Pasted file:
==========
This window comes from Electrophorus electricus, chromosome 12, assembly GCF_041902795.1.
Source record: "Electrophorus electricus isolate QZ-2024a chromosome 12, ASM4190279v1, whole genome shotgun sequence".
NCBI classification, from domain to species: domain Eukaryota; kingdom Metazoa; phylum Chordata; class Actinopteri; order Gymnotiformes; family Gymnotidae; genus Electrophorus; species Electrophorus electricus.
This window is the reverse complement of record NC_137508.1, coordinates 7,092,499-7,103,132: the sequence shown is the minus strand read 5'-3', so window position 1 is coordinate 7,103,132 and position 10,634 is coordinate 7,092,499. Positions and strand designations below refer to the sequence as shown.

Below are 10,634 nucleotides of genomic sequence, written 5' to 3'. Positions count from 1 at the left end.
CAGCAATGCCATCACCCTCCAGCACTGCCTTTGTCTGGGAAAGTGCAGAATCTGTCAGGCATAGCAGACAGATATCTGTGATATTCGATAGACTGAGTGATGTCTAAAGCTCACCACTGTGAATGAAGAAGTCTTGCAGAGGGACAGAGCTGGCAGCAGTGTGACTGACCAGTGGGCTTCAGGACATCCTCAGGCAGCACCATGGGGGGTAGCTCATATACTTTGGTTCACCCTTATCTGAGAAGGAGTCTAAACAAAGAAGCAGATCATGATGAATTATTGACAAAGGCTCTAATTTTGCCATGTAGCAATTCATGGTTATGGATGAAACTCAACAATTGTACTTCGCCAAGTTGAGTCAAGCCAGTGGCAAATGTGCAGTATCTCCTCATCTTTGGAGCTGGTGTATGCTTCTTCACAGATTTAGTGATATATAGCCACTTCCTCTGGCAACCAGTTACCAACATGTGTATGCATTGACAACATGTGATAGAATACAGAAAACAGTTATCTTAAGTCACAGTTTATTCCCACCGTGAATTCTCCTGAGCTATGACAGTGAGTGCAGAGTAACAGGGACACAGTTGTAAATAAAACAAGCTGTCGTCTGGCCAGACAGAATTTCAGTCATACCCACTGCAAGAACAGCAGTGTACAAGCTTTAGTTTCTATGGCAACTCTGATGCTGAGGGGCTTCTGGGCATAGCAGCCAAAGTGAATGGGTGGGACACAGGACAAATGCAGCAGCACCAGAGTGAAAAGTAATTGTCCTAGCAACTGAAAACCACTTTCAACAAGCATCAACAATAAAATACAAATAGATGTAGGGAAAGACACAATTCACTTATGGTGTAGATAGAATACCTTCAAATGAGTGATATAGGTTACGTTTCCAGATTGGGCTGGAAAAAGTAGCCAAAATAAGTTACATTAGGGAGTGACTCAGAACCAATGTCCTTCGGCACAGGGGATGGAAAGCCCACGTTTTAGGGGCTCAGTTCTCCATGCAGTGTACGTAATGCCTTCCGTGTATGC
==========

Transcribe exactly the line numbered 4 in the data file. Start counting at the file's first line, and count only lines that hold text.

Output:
This window is the reverse complement of record NC_137508.1, coordinates 7,092,499-7,103,132: the sequence shown is the minus strand read 5'-3', so window position 1 is coordinate 7,103,132 and position 10,634 is coordinate 7,092,499. Positions and strand designations below refer to the sequence as shown.